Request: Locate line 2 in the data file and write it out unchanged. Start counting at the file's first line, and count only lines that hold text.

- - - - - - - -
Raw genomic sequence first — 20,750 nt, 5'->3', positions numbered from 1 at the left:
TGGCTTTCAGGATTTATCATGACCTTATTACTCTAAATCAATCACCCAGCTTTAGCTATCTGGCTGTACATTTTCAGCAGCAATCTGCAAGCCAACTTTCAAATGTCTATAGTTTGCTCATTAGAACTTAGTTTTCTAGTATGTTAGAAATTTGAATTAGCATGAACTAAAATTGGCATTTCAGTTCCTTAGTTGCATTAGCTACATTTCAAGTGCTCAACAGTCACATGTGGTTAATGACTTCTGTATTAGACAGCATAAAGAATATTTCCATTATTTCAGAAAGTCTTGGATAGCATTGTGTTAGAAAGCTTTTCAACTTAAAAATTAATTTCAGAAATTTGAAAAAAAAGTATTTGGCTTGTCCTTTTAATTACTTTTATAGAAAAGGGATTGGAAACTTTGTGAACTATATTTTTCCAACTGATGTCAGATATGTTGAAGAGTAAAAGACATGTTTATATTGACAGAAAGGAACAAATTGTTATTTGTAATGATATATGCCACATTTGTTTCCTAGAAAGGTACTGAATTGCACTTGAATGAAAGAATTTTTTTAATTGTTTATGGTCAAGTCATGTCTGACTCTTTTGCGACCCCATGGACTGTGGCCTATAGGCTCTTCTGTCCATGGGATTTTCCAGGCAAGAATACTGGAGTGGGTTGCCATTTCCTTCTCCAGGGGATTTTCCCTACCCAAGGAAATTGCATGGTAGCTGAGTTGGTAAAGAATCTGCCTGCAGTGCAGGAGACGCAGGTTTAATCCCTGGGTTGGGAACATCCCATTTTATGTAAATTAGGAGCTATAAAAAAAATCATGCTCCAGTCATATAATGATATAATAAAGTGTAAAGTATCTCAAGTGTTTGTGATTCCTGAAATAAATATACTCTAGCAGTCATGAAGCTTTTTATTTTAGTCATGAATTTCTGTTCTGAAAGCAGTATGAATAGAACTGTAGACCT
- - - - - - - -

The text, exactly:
TGGCTTTCAGGATTTATCATGACCTTATTACTCTAAATCAATCACCCAGCTTTAGCTATCTGGCTGTACATTTTCAGCAGCAATCTGCAAGCCAACTTTCAAATGTCTATAGTTTGCTCATTAGAACTTAGTTTTCTAGTATGTTAGAAATTTGAATTAGCATGAACTAAAATTGGCATTTCAGTTCCTTAGTTGCATTAGCTACATTTCAAGTGCTCAACAGTCACATGTGGTTAATGACTTCTGTATTAGACAGCATAAAGAATATTTCCATTATTTCAGAAAGTCTTGGATAGCATTGTGTTAGAAAGCTTTTCAACTTAAAAATTAATTTCAGAAATTTGAAAAAAAAGTATTTGGCTTGTCCTTTTAATTACTTTTATAGAAAAGGGATTGGAAACTTTGTGAACTATATTTTTCCAACTGATGTCAGATATGTTGAAGAGTAAAAGACATGTTTATATTGACAGAAAGGAACAAATTGTTATTTGTAATGATATATGCCACATTTGTTTCCTAGAAAGGTACTGAATTGCACTTGAATGAAAGAATTTTTTTAATTGTTTATGGTCAAGTCATGTCTGACTCTTTTGCGACCCCATGGACTGTGGCCTATAGGCTCTTCTGTCCATGGGATTTTCCAGGCAAGAATACTGGAGTGGGTTGCCATTTCCTTCTCCAGGGGATTTTCCCTACCCAAGGAAATTGCATGGTAGCTGAGTTGGTAAAGAATCTGCCTGCAGTGCAGGAGACGCAGGTTTAATCCCTGGGTTGGGAACATCCCATTTTATGTAAATTAGGAGCTATAAAAAAAATCATGCTCCAGTCATATAATGATATAATAAAGTGTAAAGTATCTCAAGTGTTTGTGATTCCTGAAATAAATATACTCTAGCAGTCATGAAGCTTTTTATTTTAGTCATGAATTTCTGTTCTGAAAGCAGTATGAATAGAACTGTAGACCT